[Editor's Note (Pescatore): Android devices have a double security whammy compared to IOS devices: (1) The Google Play App Store white list mechanism is optional, where in IOS it requires the user to actively subvert the phone; and (2) this issue of the OS and the hardware coming from separate vendors. Making the former much more mandatory can go a long way towards mitigating the risks of the latter.
(Shpantzer): Fragmentation in the Android ecosystem has gotten really ridiculous, some estimates peg the 4.x version is only 10% of the userbase. iOS gets to double digits in a matter of DAYS due to the closed nature of the ecosystem and tight HW/SW coupling. Some say (I'm stilll noodling on it) that this kind of fragmentation makes it very difficult to write a mass exploit for Android, since you'd have to properly code for the insane number of HW/SW permutations.
(Murray): It seems unlikely that there are any more implementation-induced Flaws in Android than in iOS. However, patches in iOS have to be tested on only a dozen or so devices. Those devices all look to a single source for updates. If one is interested in security, the iOS strategy has advantages. ]

US Federal Reserve Hacked (February 6 & 7, 2013)

On Sunday, February 3, hackers broke into internal computer systems at the US Federal Reserve's Emergency Communications System (ECS). The intruders gained access to a database that contains banking executive contact information, stole data of more than 4,000 US banking executives, and posted it to the Internet. The compromised data include names, email addresses, and login credentials. The attack was made through "a temporary vulnerability in a website vendor product," according to a Federal Reserve spokesperson. The vulnerability has since been fixed. The Federal Reserve acknowledged that the stolen data are genuine. ECS provides Federal Reserve status updates during disasters. The stolen data could be used to launch spear phishing attacks. The attack appears to be part of a campaign launched by the Anonymous hacking collective urging justice system reform.




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A Major Shift in Cyber Security of Industrial Control Systems (February 5, 2013)

Power and energy systems have long been recognized as "critical infrastructure" and everyone has felt the impact personally and to the economy overall when a power outage or a disruption in the flow of oil or gas hits. Cyber attacks have been increasingly targeting those same systems and unless the owners and operators enhance the levels of cybersecurity expertise of their staffs and the protection levels of the critical systems, cyber could be added to the causes for disruptions.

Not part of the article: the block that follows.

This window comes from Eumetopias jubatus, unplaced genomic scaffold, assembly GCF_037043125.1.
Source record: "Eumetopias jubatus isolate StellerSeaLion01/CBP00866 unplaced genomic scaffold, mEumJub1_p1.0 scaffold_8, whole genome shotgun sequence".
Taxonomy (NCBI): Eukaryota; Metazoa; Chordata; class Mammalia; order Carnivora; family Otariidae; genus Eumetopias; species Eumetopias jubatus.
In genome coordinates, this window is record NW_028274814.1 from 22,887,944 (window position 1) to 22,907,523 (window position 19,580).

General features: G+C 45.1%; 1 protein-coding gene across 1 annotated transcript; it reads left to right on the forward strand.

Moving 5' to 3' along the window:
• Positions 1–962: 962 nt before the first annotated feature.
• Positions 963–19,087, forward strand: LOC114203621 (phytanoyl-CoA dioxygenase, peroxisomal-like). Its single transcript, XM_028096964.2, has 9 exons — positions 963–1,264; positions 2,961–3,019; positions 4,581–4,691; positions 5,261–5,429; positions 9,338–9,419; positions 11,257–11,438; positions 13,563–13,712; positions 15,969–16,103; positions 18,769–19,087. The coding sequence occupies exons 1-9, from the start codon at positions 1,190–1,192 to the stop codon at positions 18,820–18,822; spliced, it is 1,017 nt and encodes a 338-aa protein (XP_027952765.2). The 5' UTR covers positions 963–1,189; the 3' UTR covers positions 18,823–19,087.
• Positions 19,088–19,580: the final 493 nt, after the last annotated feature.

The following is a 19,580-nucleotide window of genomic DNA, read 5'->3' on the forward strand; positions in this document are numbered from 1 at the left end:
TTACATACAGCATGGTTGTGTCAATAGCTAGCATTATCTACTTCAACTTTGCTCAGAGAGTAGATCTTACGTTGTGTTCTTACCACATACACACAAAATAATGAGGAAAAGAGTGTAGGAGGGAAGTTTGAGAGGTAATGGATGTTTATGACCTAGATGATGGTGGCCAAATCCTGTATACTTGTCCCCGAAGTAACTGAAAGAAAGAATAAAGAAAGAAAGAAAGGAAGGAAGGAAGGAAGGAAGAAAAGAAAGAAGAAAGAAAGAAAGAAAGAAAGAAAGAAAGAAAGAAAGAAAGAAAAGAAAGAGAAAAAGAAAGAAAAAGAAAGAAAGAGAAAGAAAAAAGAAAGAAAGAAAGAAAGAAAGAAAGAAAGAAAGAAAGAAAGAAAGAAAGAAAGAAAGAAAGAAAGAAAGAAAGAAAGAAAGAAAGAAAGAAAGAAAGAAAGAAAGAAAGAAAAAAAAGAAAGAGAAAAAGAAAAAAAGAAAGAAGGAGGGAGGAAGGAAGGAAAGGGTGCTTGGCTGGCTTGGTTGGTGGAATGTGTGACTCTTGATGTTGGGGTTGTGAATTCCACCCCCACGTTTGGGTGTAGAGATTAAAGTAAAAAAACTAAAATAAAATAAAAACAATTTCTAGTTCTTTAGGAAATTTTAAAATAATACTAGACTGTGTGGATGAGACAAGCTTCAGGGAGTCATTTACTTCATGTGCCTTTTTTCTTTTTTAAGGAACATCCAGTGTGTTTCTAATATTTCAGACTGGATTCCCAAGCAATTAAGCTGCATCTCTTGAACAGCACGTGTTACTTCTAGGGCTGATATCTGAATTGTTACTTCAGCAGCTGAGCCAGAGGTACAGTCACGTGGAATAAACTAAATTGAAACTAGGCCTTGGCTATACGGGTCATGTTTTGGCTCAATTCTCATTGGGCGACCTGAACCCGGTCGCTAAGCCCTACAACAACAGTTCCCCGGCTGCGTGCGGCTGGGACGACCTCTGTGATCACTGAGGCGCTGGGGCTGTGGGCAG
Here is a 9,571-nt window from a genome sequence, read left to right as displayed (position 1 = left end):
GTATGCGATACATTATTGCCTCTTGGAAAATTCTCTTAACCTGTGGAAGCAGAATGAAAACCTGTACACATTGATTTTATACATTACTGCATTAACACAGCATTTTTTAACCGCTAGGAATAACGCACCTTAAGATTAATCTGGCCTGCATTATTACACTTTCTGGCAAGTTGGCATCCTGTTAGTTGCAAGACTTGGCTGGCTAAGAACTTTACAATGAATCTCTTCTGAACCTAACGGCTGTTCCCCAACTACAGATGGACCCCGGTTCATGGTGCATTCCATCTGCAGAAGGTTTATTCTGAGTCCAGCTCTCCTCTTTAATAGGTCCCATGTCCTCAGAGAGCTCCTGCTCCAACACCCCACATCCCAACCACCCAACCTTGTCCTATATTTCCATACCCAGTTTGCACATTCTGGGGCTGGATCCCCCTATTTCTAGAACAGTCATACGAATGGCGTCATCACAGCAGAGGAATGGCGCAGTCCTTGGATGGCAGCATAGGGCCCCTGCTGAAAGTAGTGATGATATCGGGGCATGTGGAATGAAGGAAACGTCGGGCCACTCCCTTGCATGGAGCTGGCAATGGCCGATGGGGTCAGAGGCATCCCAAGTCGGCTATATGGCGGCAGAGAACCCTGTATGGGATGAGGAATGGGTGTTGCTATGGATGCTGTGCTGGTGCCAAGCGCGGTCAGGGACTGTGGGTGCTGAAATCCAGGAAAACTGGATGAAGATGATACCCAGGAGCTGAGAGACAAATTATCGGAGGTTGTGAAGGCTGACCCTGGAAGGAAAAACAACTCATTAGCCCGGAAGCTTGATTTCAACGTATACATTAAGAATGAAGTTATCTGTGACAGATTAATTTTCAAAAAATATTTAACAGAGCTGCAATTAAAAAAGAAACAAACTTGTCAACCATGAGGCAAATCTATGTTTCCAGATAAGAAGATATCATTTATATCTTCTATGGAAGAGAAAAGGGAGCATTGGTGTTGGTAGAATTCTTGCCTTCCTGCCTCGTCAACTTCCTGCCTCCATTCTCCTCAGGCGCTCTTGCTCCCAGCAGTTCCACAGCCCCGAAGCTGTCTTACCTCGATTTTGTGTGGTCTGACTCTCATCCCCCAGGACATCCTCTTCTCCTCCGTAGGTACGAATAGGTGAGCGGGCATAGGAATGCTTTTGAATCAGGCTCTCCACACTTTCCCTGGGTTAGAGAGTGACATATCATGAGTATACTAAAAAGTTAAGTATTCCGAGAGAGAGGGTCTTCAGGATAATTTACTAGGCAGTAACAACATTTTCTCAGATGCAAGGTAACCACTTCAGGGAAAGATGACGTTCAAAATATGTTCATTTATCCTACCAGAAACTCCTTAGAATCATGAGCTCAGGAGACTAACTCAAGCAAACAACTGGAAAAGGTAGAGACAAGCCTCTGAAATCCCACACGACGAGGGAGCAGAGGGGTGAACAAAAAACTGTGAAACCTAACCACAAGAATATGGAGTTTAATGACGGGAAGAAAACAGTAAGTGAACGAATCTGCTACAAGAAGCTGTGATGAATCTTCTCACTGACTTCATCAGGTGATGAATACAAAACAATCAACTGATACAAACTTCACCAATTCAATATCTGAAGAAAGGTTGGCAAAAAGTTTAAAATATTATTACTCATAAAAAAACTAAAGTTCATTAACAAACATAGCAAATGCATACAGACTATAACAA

Five of the most trusted technical leaders in control system and IT cybersecurity are joining forces with eleven large companies in the power, oil & gas industries to drive immediate improvement in the ability of the operators of critical infrastructure systems to protect themselves against advanced cyber attacks. The initial focus will be to increase the security skill levels of the operations and security staffs, since they represent both the first line of cyber defense and last line to avoid/manage consequences. The group will quickly establish a consensus set of knowledge and skill needs for the operations and cyber-security positions at critical infrastructure systems, leading towards a comprehensive international security skills program. A longer term effort will be to define the highest priority security practices and controls for greatly reducing power and energy's risk of successful attack.
The leaders are Michael Assante who was CSO of American Electric Power and CSO of NERC; Tim Conway who was Director of NERC Compliance and Operations Technology at Northern Indiana Public Service Company (NIPSCO); John Pescatore who was Gartner's lead security analyst for the last 13 years; Ed Skoudis who is widely acknowledged as the nation's top expert on malicious software and penetration methods and who developed the training and simulators now used to ensure the skills of cyber warriors and defenders in the U.S. military; and Tony Sager who, in his 34-year career, developed and managed the 750 top cyber vulnerability and defense experts at the National Security Agency.
The initiative will be unveiled in a workshop on February 13 where the man who led the DHS team that handled break-ins at US critical infrastructure will share pragmatic security measures that work. The workshop may be the most important meeting ever held on this topic because it marks the end of the era of "admiring the problem" and the beginning of an international consensus to fix the problem.

Iran Airs Video Allegedly From Downed US Drone (February 7, 2013)

Iran has broadcast video footage it says was obtained from a US surveillance drone that was captured in December 2011. Last year, Iran claimed to be building a copy of the aircraft. US officials have previously doubted Iran's ability to crack the encryption on the systems of the drone. US officials have also acknowledged that the captured drone was conducting surveillance of Iran's military and nuclear facilities.